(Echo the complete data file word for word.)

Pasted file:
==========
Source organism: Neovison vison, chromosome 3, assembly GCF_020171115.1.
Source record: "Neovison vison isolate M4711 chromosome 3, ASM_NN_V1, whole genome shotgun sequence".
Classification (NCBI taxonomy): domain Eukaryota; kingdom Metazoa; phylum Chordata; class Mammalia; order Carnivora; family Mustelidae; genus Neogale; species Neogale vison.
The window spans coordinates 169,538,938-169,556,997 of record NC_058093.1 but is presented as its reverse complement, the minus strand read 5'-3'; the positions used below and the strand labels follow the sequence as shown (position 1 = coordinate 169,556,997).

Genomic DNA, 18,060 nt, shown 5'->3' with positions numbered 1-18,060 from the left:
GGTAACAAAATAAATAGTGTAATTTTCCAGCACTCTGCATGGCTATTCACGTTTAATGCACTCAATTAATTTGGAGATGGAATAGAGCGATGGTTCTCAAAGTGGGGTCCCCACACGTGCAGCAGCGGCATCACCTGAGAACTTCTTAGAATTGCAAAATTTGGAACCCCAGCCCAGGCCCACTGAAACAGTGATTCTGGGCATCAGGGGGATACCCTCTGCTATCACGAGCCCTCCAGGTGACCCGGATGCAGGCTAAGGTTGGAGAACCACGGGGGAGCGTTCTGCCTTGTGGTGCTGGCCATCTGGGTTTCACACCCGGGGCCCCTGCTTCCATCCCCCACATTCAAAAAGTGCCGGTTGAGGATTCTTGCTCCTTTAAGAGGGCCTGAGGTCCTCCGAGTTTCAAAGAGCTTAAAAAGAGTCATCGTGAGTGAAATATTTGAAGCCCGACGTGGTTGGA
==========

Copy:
Source organism: Neovison vison, chromosome 3, assembly GCF_020171115.1.
Source record: "Neovison vison isolate M4711 chromosome 3, ASM_NN_V1, whole genome shotgun sequence".
Classification (NCBI taxonomy): domain Eukaryota; kingdom Metazoa; phylum Chordata; class Mammalia; order Carnivora; family Mustelidae; genus Neogale; species Neogale vison.
The window spans coordinates 169,538,938-169,556,997 of record NC_058093.1 but is presented as its reverse complement, the minus strand read 5'-3'; the positions used below and the strand labels follow the sequence as shown (position 1 = coordinate 169,556,997).

Genomic DNA, 18,060 nt, shown 5'->3' with positions numbered 1-18,060 from the left:
GGTAACAAAATAAATAGTGTAATTTTCCAGCACTCTGCATGGCTATTCACGTTTAATGCACTCAATTAATTTGGAGATGGAATAGAGCGATGGTTCTCAAAGTGGGGTCCCCACACGTGCAGCAGCGGCATCACCTGAGAACTTCTTAGAATTGCAAAATTTGGAACCCCAGCCCAGGCCCACTGAAACAGTGATTCTGGGCATCAGGGGGATACCCTCTGCTATCACGAGCCCTCCAGGTGACCCGGATGCAGGCTAAGGTTGGAGAACCACGGGGGAGCGTTCTGCCTTGTGGTGCTGGCCATCTGGGTTTCACACCCGGGGCCCCTGCTTCCATCCCCCACATTCAAAAAGTGCCGGTTGAGGATTCTTGCTCCTTTAAGAGGGCCTGAGGTCCTCCGAGTTTCAAAGAGCTTAAAAAGAGTCATCGTGAGTGAAATATTTGAAGCCCGACGTGGTTGGA